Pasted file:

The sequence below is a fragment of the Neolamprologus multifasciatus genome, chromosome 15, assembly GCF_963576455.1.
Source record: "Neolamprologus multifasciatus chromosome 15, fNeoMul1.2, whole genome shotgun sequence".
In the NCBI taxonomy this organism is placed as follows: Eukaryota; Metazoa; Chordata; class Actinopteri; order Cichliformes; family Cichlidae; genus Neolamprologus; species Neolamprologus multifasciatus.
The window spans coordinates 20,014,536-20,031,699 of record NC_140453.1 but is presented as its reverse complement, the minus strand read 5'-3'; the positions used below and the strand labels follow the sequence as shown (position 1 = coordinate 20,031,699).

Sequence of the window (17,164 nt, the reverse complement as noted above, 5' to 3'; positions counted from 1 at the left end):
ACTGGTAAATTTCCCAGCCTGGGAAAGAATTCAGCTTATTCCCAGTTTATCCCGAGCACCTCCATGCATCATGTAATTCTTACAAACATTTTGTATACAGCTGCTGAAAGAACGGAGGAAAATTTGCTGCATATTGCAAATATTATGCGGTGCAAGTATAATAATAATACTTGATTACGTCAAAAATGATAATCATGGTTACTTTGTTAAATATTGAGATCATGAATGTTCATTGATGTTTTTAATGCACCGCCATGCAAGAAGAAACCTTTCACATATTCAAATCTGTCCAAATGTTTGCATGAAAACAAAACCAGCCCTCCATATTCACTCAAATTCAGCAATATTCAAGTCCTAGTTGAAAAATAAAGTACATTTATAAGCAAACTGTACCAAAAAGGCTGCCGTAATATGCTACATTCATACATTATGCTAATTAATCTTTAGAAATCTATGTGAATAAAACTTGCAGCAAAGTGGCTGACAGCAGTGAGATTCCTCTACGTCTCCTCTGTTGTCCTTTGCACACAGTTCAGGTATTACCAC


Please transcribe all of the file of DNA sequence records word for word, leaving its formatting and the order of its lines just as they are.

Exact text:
The sequence below is a fragment of the Neolamprologus multifasciatus genome, chromosome 15, assembly GCF_963576455.1.
Source record: "Neolamprologus multifasciatus chromosome 15, fNeoMul1.2, whole genome shotgun sequence".
In the NCBI taxonomy this organism is placed as follows: Eukaryota; Metazoa; Chordata; class Actinopteri; order Cichliformes; family Cichlidae; genus Neolamprologus; species Neolamprologus multifasciatus.
The window spans coordinates 20,014,536-20,031,699 of record NC_140453.1 but is presented as its reverse complement, the minus strand read 5'-3'; the positions used below and the strand labels follow the sequence as shown (position 1 = coordinate 20,031,699).

Sequence of the window (17,164 nt, the reverse complement as noted above, 5' to 3'; positions counted from 1 at the left end):
ACTGGTAAATTTCCCAGCCTGGGAAAGAATTCAGCTTATTCCCAGTTTATCCCGAGCACCTCCATGCATCATGTAATTCTTACAAACATTTTGTATACAGCTGCTGAAAGAACGGAGGAAAATTTGCTGCATATTGCAAATATTATGCGGTGCAAGTATAATAATAATACTTGATTACGTCAAAAATGATAATCATGGTTACTTTGTTAAATATTGAGATCATGAATGTTCATTGATGTTTTTAATGCACCGCCATGCAAGAAGAAACCTTTCACATATTCAAATCTGTCCAAATGTTTGCATGAAAACAAAACCAGCCCTCCATATTCACTCAAATTCAGCAATATTCAAGTCCTAGTTGAAAAATAAAGTACATTTATAAGCAAACTGTACCAAAAAGGCTGCCGTAATATGCTACATTCATACATTATGCTAATTAATCTTTAGAAATCTATGTGAATAAAACTTGCAGCAAAGTGGCTGACAGCAGTGAGATTCCTCTACGTCTCCTCTGTTGTCCTTTGCACACAGTTCAGGTATTACCAC